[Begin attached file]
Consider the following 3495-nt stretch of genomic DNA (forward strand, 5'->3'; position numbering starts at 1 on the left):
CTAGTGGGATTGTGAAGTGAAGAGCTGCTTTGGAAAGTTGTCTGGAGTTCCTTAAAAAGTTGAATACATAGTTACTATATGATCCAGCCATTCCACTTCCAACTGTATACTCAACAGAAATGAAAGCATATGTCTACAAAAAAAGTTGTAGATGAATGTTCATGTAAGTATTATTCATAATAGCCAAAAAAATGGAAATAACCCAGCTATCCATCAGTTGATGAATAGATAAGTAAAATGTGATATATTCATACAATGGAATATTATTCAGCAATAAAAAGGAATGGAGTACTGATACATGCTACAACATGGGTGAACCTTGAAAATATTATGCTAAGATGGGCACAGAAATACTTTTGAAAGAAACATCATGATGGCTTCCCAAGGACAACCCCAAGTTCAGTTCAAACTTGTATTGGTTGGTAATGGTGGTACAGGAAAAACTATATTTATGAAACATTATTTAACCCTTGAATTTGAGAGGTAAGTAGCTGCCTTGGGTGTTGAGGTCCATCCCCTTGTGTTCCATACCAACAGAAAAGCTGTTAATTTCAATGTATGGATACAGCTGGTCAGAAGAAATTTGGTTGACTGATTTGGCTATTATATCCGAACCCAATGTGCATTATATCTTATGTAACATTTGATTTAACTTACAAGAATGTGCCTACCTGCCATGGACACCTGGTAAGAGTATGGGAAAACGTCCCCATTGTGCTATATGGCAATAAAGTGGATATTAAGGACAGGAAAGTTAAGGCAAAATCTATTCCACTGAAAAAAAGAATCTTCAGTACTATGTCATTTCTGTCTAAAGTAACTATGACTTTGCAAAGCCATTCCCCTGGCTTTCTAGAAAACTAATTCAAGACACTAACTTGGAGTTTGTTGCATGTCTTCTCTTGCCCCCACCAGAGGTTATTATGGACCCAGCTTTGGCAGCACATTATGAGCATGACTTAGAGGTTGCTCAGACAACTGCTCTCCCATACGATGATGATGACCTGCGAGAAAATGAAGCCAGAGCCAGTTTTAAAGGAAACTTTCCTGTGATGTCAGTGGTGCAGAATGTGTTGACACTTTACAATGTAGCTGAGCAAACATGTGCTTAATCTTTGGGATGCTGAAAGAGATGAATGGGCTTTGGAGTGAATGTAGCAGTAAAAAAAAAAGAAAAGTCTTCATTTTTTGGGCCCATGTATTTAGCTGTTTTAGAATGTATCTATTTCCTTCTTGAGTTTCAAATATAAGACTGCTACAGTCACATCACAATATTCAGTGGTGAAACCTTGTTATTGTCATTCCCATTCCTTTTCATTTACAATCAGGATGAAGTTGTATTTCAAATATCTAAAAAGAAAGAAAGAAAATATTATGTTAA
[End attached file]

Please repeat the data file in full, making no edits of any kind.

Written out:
Consider the following 3495-nt stretch of genomic DNA (forward strand, 5'->3'; position numbering starts at 1 on the left):
CTAGTGGGATTGTGAAGTGAAGAGCTGCTTTGGAAAGTTGTCTGGAGTTCCTTAAAAAGTTGAATACATAGTTACTATATGATCCAGCCATTCCACTTCCAACTGTATACTCAACAGAAATGAAAGCATATGTCTACAAAAAAAGTTGTAGATGAATGTTCATGTAAGTATTATTCATAATAGCCAAAAAAATGGAAATAACCCAGCTATCCATCAGTTGATGAATAGATAAGTAAAATGTGATATATTCATACAATGGAATATTATTCAGCAATAAAAAGGAATGGAGTACTGATACATGCTACAACATGGGTGAACCTTGAAAATATTATGCTAAGATGGGCACAGAAATACTTTTGAAAGAAACATCATGATGGCTTCCCAAGGACAACCCCAAGTTCAGTTCAAACTTGTATTGGTTGGTAATGGTGGTACAGGAAAAACTATATTTATGAAACATTATTTAACCCTTGAATTTGAGAGGTAAGTAGCTGCCTTGGGTGTTGAGGTCCATCCCCTTGTGTTCCATACCAACAGAAAAGCTGTTAATTTCAATGTATGGATACAGCTGGTCAGAAGAAATTTGGTTGACTGATTTGGCTATTATATCCGAACCCAATGTGCATTATATCTTATGTAACATTTGATTTAACTTACAAGAATGTGCCTACCTGCCATGGACACCTGGTAAGAGTATGGGAAAACGTCCCCATTGTGCTATATGGCAATAAAGTGGATATTAAGGACAGGAAAGTTAAGGCAAAATCTATTCCACTGAAAAAAAGAATCTTCAGTACTATGTCATTTCTGTCTAAAGTAACTATGACTTTGCAAAGCCATTCCCCTGGCTTTCTAGAAAACTAATTCAAGACACTAACTTGGAGTTTGTTGCATGTCTTCTCTTGCCCCCACCAGAGGTTATTATGGACCCAGCTTTGGCAGCACATTATGAGCATGACTTAGAGGTTGCTCAGACAACTGCTCTCCCATACGATGATGATGACCTGCGAGAAAATGAAGCCAGAGCCAGTTTTAAAGGAAACTTTCCTGTGATGTCAGTGGTGCAGAATGTGTTGACACTTTACAATGTAGCTGAGCAAACATGTGCTTAATCTTTGGGATGCTGAAAGAGATGAATGGGCTTTGGAGTGAATGTAGCAGTAAAAAAAAAAGAAAAGTCTTCATTTTTTGGGCCCATGTATTTAGCTGTTTTAGAATGTATCTATTTCCTTCTTGAGTTTCAAATATAAGACTGCTACAGTCACATCACAATATTCAGTGGTGAAACCTTGTTATTGTCATTCCCATTCCTTTTCATTTACAATCAGGATGAAGTTGTATTTCAAATATCTAAAAAGAAAGAAAGAAAATATTATGTTAA